7 Most Haunted Lighthouses in the United States
Lighthouses have a history of guiding ships through the night and on the right path, away from rocky shores, away from frightful accidents. Unfortunately, though, sometimes it doesn’t always work out as planned. Call it fate or call it a curse — stories of shipwrecks, lighthouse keepers gone mad, and ghosts haunting our coastlines continue to send chills up the spines of boaters all across the country. So where are these haunted locations, and are you brave enough to visit their shores? Let’s find out…
Here are seven of the most haunted lighthouses around in the United States:
- Tybee Island Lighthouse (Georgia)
- Battery Point Lighthouse (California)
- Point Lookout Lighthouse (Maryland)
- Fairport Harbor Lighthouse (Ohio)
- Owl’s Head Lighthouse (Maine)
- White River Light Station (Michigan)
- St. Simons Lighthouse (Georgia)
If you’re looking for other nautical haunts, be sure to read the 5 Spookiest Locations You Can Go Boating for Halloween.
1. Tybee Island Lighthouse
Tybee Island Lighthouse is an ancient lighthouse in Georgia, first constructed in 1736.
It could be that spirits didn’t want it here. Storms and a growing sea continuously wreaked havoc on this lighthouse, onsetting many to attempt to reconstruct it.
The Tybee Island Lighthouse that exists present day has stood 145 feet tall for 285 years (and counting). Having been around some of the spookiest periods of our nation’s history like Colonial America, the Civil War era, and the Reconstruction era, it should come as no surprise that visitors have reported seeing floating bodies, hearing whistling with no one in sight, and other mysterious occurrences.
2. Battery Point Lighthouse
Battery Point Lighthouse, located in northern California, dates back to 1856. This lighthouse is a paranormal researcher’s paradise. Their findings conclude that these grounds are haunted by many ghosts. Not very surprising given past lighthouse keepers at Battery Point have had such terrible luck here like the 1879 fire.
Peculiar instances continue to happen here. Like caretakers having their slippers moved at night and sea boots going up the stairs by themselves.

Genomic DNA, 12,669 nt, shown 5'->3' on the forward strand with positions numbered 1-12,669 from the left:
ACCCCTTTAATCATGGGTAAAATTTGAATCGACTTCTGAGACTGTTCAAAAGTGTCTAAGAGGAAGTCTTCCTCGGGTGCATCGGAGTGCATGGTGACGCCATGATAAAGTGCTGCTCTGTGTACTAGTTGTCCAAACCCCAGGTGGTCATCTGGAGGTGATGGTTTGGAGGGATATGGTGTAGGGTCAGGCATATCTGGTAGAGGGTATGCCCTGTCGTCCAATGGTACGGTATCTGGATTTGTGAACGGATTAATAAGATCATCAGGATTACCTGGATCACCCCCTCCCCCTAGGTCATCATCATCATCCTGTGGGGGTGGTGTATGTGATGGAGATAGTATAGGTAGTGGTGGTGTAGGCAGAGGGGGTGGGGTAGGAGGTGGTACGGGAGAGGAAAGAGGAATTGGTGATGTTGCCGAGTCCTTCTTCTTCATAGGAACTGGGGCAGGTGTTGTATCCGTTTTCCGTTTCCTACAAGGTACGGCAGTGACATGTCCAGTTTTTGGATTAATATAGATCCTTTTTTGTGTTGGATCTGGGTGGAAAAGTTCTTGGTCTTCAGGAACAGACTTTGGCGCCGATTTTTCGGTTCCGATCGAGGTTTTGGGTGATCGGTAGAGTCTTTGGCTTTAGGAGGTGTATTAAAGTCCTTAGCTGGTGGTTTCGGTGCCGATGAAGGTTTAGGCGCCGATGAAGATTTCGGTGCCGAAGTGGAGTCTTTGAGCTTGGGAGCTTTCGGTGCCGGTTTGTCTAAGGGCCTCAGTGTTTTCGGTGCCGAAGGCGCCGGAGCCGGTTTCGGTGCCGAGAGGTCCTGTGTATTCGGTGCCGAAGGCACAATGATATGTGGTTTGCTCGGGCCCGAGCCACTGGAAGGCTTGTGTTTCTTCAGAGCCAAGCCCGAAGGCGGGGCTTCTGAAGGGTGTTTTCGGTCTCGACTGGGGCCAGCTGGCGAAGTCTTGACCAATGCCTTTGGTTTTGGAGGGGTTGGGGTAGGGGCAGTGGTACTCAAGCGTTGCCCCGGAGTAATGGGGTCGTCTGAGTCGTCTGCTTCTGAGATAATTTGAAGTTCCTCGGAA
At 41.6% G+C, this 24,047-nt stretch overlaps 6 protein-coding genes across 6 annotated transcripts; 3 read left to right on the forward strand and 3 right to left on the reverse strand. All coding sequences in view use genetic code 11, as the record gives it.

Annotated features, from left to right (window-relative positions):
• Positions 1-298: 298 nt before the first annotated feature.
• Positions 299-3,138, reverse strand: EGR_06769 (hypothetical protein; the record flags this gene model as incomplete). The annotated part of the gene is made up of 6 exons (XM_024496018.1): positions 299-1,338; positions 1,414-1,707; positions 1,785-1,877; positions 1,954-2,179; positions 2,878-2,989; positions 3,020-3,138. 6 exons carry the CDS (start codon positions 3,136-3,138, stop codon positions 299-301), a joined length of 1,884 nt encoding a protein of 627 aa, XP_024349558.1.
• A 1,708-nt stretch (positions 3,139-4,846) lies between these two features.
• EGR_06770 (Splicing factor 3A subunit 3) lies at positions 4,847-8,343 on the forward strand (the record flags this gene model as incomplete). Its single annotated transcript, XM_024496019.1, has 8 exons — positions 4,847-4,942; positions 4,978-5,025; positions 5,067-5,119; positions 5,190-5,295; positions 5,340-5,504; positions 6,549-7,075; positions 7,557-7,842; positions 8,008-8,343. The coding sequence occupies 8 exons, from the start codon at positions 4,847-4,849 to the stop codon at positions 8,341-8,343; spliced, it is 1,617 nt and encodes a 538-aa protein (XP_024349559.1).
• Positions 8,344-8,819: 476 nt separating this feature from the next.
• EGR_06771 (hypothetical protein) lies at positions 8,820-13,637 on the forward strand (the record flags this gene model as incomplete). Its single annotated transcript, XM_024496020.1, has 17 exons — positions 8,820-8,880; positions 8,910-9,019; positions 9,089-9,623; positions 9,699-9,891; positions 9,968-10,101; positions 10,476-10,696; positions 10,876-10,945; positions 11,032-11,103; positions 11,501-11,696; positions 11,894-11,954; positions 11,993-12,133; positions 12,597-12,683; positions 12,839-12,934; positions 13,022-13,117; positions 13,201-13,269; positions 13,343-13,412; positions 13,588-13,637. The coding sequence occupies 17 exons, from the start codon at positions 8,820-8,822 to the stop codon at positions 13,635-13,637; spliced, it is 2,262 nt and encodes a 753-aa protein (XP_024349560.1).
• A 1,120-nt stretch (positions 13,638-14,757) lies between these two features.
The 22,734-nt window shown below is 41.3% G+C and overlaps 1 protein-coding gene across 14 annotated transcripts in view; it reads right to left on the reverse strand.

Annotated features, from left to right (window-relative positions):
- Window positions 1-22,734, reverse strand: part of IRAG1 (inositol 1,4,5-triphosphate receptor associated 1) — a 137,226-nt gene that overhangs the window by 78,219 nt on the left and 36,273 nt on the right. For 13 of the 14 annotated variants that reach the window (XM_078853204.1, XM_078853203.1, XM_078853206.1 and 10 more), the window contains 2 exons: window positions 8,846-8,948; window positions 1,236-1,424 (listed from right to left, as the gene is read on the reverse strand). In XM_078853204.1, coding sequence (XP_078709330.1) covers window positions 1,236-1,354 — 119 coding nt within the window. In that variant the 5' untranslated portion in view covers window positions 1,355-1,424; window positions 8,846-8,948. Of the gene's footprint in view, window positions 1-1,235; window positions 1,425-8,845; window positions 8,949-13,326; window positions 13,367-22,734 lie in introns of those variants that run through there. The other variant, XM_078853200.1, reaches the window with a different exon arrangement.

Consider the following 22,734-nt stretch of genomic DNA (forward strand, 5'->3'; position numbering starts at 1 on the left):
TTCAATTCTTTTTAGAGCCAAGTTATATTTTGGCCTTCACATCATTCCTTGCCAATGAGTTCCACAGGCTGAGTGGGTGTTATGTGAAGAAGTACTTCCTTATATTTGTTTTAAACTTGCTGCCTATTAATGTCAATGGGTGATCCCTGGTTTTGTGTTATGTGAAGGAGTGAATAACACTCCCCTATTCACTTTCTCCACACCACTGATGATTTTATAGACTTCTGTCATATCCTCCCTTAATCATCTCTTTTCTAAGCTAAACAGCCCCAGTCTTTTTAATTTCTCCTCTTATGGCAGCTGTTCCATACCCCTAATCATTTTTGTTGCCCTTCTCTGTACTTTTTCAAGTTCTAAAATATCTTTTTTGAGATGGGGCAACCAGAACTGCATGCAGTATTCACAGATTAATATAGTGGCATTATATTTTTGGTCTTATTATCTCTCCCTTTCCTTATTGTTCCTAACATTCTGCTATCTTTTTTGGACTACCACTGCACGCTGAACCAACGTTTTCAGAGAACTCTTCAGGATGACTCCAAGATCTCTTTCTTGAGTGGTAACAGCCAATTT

3. Point Lookout Lighthouse
Point Lookout Lighthouse, which dates to 1830, has such a history of abnormal activity that the official Maryland Department of Natural Resources website references it. The description clarifies that Point Lookout has “the most grisly history of any of the state’s parks,” having imprisoned people during the Civil War when as many as 8,000 Confederates died there.
A parapsychology team investigated a couple of decades ago and recorded 24 voices in the building. Some people have reported seeing the specter of Ann Davis, wife of the first lightkeeper.
Visits to this lighthouse have been paused due to the COVID-19 pandemic.
4. Fairport Harbor Lighthouse
Fairport Harbor Lighthouse overlooks Lake Erie in Ohio. It was built in 1871. Fairport was the star of a TV show that described how, while installing air conditioning, the trustees found mummified remains of a cat (yikes). So the legend goes, a former lightkeeper gifted his bedridden wife various cats to keep her company. Many years later, a curator reported seeing the ghost of one cat. A gray one.
5. Owl’s Head Lighthouse
Oh, the stories they tell about Owl’s Head Lighthouse near Rockland, Maine.
Built in 1825, today this lighthouse is said to be home to two ghosts. One, the “Little Lady,” hangs out in the kitchen and near windows. The other is believed to be a lightkeeper. Historians studying the lighthouse have reported to locals numerous tales of footprints in mud or snow.
A former lightkeeper’s wife reported believing her husband had gotten into bed, but there was no one there, only the indentation of a body.
6. White River Light Station
White River Light Station in Whitehall, Michigan dates back to 1875. Its first keeper died in 1919 and is said to still be there in spirit. A museum curator at the lighthouse says she has heard footsteps going up and down the staircase in the wee hours—maybe just the first keeper alone, or maybe him accompanied by the spirit of his wife.
That same curator claims their ghosts have helped her finish chores, such as dusting. She calls the presence in the lighthouse “benevolent.”
7. St. Simons Lighthouse
Built in 1872, St. Simons Lighthouse was the site of an argument between a lightkeeper and his assistant, who fatally shot the lightkeeper. The assistant was charged with murder but acquitted of the crime. Soon thereafter, reports of a ghost at St. Simons Island would haunt law enforcement officials. In 1908, a published account described a lightkeeper’s wife calling out to the dead keeper for help—and receiving it, to the point that she fainted.
Discover more mysterious boating destinations to explore during the spooky season in Boating Guides & Resources.
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Kim Kavin has been on boats in more than 50 countries and islands, including in the Caribbean, Mediterranean, South Pacific, Indian Ocean and Southeast Asia. She grew up learning to steer a ski boat and Hobie Holder at her grandfather’s lake house in New Jersey, and went on to spend time aboard everything from America’s Cup racing sailboats to submarines.
Kim is a PADI-certified scuba diver and animal lover who always enjoys a good, long look around a coral reef. Her award-winning writing and editing regularly appears in national marine magazines and on leading websites. In her early years, she was a Dow Jones editing intern and a graduate of the University of Missouri-Columbia School of Journalism. When she’s not writing, Kim can usually be found hiking northwest New Jersey’s beautiful park trails with her adopted shelter mutt, Ginger.